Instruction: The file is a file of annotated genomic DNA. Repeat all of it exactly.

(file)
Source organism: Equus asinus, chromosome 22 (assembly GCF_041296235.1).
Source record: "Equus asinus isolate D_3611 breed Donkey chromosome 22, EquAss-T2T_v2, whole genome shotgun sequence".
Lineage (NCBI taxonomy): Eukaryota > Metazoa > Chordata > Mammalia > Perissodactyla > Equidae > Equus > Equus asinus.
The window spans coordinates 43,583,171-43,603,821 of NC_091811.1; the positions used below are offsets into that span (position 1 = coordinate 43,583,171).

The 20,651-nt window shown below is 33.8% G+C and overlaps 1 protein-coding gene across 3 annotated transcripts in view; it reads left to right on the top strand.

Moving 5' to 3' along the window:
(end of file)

Source organism: Equus asinus, chromosome 22 (assembly GCF_041296235.1).
Source record: "Equus asinus isolate D_3611 breed Donkey chromosome 22, EquAss-T2T_v2, whole genome shotgun sequence".
Lineage (NCBI taxonomy): Eukaryota > Metazoa > Chordata > Mammalia > Perissodactyla > Equidae > Equus > Equus asinus.
The window spans coordinates 43,583,171-43,603,821 of NC_091811.1; the positions used below are offsets into that span (position 1 = coordinate 43,583,171).

The 20,651-nt window shown below is 33.8% G+C and overlaps 1 protein-coding gene across 3 annotated transcripts in view; it reads left to right on the top strand.

Moving 5' to 3' along the window: